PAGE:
If I have it right, the Pope quoted a medieval document, making the point that religious beliefs which lead to violence are misplaced. I can understand that some are offended by his reference. What I don't understand is that no one seems to find their reaction hypocritical and ironic. The visceral reaction by some within the Islamic community is the very thing which the Pope was saying is problematic. Violence will not solve our differences, although it will certainly punctuate them.
It doesn't make sense to me that voices of protest within Islam, who take offense at the Pope's remarks, can respond by calling the Pope Satan, burning his image in effigy, desicrating the American flag (the Pope is not American), torching churches in West Gaza, and vowing "war on the worshippers of the cross" (reference Reuter's news article 9/18), and then find it surprising that many in the Western world find their tactics unsavory, and misunderstand their religious views.
We are all hoping for a peaceful world in which to raise our children and live our faiths, respecting our differences. My prayer continues to be for peace. Those who speak and breathe violence do not represent the spirit of their faiths.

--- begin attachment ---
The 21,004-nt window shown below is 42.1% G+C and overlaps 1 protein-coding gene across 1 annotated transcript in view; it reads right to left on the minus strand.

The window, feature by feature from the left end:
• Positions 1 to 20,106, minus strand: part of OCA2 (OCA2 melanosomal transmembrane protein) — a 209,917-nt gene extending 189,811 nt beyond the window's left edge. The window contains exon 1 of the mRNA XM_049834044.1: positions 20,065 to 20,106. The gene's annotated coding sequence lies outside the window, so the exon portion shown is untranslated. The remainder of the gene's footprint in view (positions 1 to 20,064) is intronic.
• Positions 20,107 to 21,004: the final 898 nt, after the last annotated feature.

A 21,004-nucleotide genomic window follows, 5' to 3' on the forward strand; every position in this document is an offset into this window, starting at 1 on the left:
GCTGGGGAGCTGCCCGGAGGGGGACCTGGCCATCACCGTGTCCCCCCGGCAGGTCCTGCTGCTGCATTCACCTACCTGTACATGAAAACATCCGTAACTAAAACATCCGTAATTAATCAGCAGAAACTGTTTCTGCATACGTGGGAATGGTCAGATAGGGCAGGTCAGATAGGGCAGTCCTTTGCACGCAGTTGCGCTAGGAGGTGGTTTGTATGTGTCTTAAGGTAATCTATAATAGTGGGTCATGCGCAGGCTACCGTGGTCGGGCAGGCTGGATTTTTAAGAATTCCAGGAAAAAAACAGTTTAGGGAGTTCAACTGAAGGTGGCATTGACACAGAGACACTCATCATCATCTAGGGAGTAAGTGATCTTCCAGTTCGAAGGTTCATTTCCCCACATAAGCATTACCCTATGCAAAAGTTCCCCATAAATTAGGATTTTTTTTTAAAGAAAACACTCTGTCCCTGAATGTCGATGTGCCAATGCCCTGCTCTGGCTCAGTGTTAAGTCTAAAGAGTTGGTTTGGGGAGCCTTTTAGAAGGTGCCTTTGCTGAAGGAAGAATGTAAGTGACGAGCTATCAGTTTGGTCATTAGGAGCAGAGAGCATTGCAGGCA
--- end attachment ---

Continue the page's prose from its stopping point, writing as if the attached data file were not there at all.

I love my Catholic faith and heritage. To disrespect the leader of our Church deeply offends me, and yet I am not inspired to speak of violence against them. I pray, instead for peace.
Psalm 120:2, 6 A Prayer for Deliverance
"Deliver me, O Lord, from lying lips, from a deceitful tongue...Too long I have had my dwelling among those who hate peace. I am for peace; but when I speak, they are for war."
I'm a wife, a mother of grown children, and work full time as a nurse practitioner with cancer patients. My work is gratifying often, and difficult and sad sometimes, too.
I'm average and extraordinary, just as you are. I've experienced profound failures, significant disappointments, had a few successes, and been the recipient of a lot of mercy. I try to keep perspective on what's important in life, and not get too upset about the rest.
My Catholic faith is important to me, and while I'm no theologian, it's my intention that my faith inform my outlook and values, and inspire personal virtue. I love that God desires to reveal himself to us. I love the small hints, the little bread crumbs, the multiple clues, and the pieces of the puzzle that dot the created world and point to the hand of the Creator. I love that He uses beauty, art, science, all his creatures and the invisible realm of our heart and emotions to communicate His goodness to us. And I love that the fullness of his love can be seen in the sacrifice of his son, Jesus, which makes me free.